With that in mind, I wasn’t surprised to find out about the time when TSC alumni Eugene Levy, Catherine O’Hara, Martin Short, Andrea Martin, and Joe Flaherty came to the aid of another TSC member, who was experiencing significant hardships and, in the process, helped establish a long-term alumni fund to support those in need. I think that level of support and commitment to each other is something we need to remember and continue in times of crisis.

All in all, I found the staff at TSC and in particular, this group of U of T alumni to be especially inspiring through their infectious and passionate personalities. During a global pandemic, that is the good kind of infection we should all be open to catch. You can find out more about TSC and try out TSC’s online courses through its website.

Science Spotlight: Seana Adams, Senior Executive of the Black Medical Students’ Association

Discussing the importance of representation, challenges to equity

Science Spotlight: Seana Adams, Senior Executive of the Black Medical Students’ Association

Seana Adams is a second-year medical student at U of T and a senior executive member of the Black Medical Students’ Association (BMSA).

She is also the co-founder of Mental Health in the Black Community, a speaker series in which experts discuss the mental health issues facing the Black community and share resources for navigating the health care system.

Adams spoke to The Varsity about what it means for an institution to be equitable and the challenges along the way to realizing that equity.

Path to medicine

Until 10th grade, Adams was interested in investigative journalism. A teacher then advised her to continue with science and to address the social justice issues she was passionate about through STEM. 

The next day, she changed her courses for grades 11 and 12. 

Growing up, Adams found the idea of Black physicians very normal; her paternal grandfather was a doctor in Jamaica. The realization that Black physicians were underrepresented in Canada only came to her later, and it motivated her to pursue medicine.

“I just got more passionate about getting involved and really seeing how we can use our privilege and our positions of power in our career to actually help society in a lot of the inequities that surround us,” she reflected.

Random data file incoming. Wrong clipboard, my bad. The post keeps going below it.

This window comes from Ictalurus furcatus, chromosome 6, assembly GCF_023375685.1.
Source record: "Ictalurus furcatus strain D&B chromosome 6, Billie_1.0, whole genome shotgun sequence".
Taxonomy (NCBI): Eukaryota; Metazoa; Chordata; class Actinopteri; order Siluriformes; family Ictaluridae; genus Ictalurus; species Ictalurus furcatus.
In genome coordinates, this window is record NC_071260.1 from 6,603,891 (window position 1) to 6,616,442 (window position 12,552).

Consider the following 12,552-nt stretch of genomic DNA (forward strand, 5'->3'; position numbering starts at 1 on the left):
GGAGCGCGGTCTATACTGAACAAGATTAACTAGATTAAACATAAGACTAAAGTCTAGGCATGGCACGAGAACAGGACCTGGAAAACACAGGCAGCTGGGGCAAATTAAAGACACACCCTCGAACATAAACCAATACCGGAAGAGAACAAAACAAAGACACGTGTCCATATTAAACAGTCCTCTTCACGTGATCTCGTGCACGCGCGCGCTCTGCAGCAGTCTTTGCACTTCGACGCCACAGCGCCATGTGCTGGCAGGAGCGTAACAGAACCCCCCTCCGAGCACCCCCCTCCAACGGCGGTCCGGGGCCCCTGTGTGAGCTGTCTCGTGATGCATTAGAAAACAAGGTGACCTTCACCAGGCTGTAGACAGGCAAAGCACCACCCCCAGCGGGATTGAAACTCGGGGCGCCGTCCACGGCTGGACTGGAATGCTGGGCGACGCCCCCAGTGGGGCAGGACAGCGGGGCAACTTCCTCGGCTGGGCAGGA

Involvement in the BMSA 

As a senior executive member of the BMSA, Adams fulfills a role that traditionally entails community outreach with clubs and associations both on-campus and off-campus. Her focus is the Mental Health in the Black Community speaker series that she co-founded. 

She organizes the events for the series, arranges speakers, and works on outreach emails. Currently, the series has over 600 email addresses on its mailing list, which receive resources such as mental health directories, including those specifically for Black therapists.

“It’s not only running these events, but it’s creating a sense of community and solidarity with the communities that we came from,” Adams explained. 

Adams first became involved with the BMSA in her first year of medical school. Many in her year heard about the group from Chika Stacy Oriuwa — the only Black medical student in her class at the time and valedictorian of the Class of 2020.

She describes her motivation as wanting to “[connect] very strongly with these students and also [see] a community with them.”

She said that it’s important for organizations like the BMSA to exist because “we’re advocating for more spaces for students from underprivileged backgrounds… [and for them] so that we can actually give back to these communities that have been underserved for decades.”

Challenges in equity work 

“I think one of the challenges that I personally face is understanding the endurance that’s required for equity work,” Adams said. 

She noted how equity is a moving target. Although recent years have seen increased representation for Black medical students at U of T, Black graduates have been an institutional rarity for decades. 

“What that means is, in our community alone, it’s going to take a long time for these numbers to start reflecting the community that we serve,” Adams said. “And it’s very hard to be in institutions where you may feel as though they weren’t created with inclusivity in mind, especially [for racialized groups] or people from a low social class.”